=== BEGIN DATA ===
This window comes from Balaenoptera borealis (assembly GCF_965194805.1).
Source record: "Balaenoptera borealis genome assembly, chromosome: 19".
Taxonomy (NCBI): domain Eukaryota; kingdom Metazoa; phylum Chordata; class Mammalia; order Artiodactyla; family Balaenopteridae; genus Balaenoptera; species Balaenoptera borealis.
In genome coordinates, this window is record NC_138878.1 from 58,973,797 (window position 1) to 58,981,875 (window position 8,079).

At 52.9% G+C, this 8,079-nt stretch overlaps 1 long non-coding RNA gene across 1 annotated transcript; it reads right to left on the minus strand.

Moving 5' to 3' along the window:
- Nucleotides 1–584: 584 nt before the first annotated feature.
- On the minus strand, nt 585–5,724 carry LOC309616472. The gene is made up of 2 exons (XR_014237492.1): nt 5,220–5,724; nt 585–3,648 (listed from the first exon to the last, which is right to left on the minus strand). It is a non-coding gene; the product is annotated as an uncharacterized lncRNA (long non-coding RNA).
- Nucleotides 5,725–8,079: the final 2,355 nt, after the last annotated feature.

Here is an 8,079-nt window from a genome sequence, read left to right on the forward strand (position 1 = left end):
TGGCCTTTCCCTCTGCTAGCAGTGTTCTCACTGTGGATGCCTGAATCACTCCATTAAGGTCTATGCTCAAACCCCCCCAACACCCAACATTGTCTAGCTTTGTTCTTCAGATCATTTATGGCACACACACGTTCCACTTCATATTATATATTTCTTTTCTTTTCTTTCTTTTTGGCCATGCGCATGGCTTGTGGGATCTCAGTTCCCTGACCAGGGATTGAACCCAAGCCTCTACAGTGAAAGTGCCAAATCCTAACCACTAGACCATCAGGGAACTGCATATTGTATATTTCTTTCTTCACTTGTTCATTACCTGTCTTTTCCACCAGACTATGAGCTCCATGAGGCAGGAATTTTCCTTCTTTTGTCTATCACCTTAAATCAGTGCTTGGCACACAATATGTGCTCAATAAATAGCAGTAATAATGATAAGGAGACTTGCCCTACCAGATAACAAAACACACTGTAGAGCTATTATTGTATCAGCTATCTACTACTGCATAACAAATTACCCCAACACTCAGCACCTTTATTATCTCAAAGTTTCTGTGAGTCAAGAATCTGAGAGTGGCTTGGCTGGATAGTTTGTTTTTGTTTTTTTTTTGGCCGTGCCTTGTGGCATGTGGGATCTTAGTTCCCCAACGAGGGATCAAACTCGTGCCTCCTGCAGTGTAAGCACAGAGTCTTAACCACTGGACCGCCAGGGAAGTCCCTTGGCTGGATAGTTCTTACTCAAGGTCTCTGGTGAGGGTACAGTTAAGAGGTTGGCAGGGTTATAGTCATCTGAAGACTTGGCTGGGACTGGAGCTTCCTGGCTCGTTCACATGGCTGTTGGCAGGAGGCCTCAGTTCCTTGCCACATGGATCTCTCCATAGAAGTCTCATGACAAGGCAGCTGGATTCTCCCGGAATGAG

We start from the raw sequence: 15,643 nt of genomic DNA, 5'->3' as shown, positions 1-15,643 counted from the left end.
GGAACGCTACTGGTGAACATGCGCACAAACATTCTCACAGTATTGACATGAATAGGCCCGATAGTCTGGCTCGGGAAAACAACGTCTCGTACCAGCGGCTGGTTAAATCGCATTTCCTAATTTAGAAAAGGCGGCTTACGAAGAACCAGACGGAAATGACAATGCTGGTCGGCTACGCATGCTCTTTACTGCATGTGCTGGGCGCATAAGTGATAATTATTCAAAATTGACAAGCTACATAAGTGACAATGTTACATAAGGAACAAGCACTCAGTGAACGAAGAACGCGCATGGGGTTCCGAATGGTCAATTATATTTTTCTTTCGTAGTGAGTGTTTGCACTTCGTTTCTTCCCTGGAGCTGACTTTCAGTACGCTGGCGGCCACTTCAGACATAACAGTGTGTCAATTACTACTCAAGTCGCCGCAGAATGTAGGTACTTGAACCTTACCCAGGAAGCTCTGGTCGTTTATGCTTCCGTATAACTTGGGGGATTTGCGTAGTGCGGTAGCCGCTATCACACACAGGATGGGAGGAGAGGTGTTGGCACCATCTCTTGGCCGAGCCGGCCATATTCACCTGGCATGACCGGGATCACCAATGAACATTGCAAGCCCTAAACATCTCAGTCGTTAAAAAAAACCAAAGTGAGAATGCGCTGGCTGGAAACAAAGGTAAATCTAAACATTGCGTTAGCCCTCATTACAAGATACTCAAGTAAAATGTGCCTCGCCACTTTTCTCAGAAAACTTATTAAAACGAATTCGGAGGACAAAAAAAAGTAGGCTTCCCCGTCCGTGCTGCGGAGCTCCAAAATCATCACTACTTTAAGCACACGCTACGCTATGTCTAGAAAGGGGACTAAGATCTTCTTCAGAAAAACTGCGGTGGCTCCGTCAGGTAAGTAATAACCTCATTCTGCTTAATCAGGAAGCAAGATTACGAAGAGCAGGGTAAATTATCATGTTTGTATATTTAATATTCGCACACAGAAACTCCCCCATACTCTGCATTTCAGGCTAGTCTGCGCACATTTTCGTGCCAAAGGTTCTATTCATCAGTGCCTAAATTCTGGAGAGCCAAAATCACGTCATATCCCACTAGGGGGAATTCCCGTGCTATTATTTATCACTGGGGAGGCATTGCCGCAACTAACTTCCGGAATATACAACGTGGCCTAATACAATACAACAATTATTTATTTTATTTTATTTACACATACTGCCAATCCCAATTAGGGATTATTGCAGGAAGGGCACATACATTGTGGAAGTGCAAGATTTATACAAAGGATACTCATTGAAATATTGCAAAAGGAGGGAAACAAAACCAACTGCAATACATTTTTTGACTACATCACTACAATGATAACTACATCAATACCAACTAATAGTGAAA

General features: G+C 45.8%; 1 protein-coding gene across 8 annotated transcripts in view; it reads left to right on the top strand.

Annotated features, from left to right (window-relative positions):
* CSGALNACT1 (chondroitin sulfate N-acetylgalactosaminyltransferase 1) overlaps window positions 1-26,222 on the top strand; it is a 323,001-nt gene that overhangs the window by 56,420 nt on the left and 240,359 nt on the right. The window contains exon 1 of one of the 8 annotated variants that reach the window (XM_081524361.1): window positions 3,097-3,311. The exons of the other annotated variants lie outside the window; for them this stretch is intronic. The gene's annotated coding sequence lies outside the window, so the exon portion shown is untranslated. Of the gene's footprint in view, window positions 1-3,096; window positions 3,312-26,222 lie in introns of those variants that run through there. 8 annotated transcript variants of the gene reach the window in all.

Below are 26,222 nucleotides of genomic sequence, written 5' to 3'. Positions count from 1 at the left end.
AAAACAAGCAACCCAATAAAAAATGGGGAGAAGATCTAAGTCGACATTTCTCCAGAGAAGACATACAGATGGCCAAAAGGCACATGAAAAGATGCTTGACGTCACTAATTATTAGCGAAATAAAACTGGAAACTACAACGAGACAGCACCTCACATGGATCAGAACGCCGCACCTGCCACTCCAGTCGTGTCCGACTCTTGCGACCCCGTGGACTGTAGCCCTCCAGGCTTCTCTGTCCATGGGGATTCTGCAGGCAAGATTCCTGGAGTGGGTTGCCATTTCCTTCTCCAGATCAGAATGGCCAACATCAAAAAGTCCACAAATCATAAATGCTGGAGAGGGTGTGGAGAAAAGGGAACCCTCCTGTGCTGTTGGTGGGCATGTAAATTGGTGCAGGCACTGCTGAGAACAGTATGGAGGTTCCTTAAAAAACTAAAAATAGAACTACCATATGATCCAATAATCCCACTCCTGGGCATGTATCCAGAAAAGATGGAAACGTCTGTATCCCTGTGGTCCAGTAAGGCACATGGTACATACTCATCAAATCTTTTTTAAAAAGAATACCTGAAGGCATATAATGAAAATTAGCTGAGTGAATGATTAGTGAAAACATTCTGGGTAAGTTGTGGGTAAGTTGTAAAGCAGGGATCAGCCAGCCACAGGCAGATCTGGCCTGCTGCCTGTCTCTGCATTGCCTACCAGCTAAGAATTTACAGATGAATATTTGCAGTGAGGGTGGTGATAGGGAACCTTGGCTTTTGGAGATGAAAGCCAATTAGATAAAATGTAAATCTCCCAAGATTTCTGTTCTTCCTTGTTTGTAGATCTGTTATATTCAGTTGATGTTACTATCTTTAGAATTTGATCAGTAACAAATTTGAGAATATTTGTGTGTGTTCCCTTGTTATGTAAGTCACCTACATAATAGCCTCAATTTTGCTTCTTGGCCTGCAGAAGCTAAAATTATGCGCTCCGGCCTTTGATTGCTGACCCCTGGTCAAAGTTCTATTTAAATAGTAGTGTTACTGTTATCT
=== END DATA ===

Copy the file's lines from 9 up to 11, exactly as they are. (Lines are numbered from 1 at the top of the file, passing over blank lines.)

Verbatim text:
- Nucleotides 5,725–8,079: the final 2,355 nt, after the last annotated feature.

Here is an 8,079-nt window from a genome sequence, read left to right on the forward strand (position 1 = left end):
TGGCCTTTCCCTCTGCTAGCAGTGTTCTCACTGTGGATGCCTGAATCACTCCATTAAGGTCTATGCTCAAACCCCCCCAACACCCAACATTGTCTAGCTTTGTTCTTCAGATCATTTATGGCACACACACGTTCCACTTCATATTATATATTTCTTTTCTTTTCTTTCTTTTTGGCCATGCGCATGGCTTGTGGGATCTCAGTTCCCTGACCAGGGATTGAACCCAAGCCTCTACAGTGAAAGTGCCAAATCCTAACCACTAGACCATCAGGGAACTGCATATTGTATATTTCTTTCTTCACTTGTTCATTACCTGTCTTTTCCACCAGACTATGAGCTCCATGAGGCAGGAATTTTCCTTCTTTTGTCTATCACCTTAAATCAGTGCTTGGCACACAATATGTGCTCAATAAATAGCAGTAATAATGATAAGGAGACTTGCCCTACCAGATAACAAAACACACTGTAGAGCTATTATTGTATCAGCTATCTACTACTGCATAACAAATTACCCCAACACTCAGCACCTTTATTATCTCAAAGTTTCTGTGAGTCAAGAATCTGAGAGTGGCTTGGCTGGATAGTTTGTTTTTGTTTTTTTTTTGGCCGTGCCTTGTGGCATGTGGGATCTTAGTTCCCCAACGAGGGATCAAACTCGTGCCTCCTGCAGTGTAAGCACAGAGTCTTAACCACTGGACCGCCAGGGAAGTCCCTTGGCTGGATAGTTCTTACTCAAGGTCTCTGGTGAGGGTACAGTTAAGAGGTTGGCAGGGTTATAGTCATCTGAAGACTTGGCTGGGACTGGAGCTTCCTGGCTCGTTCACATGGCTGTTGGCAGGAGGCCTCAGTTCCTTGCCACATGGATCTCTCCATAGAAGTCTCATGACAAGGCAGCTGGATTCTCCCGGAATGAG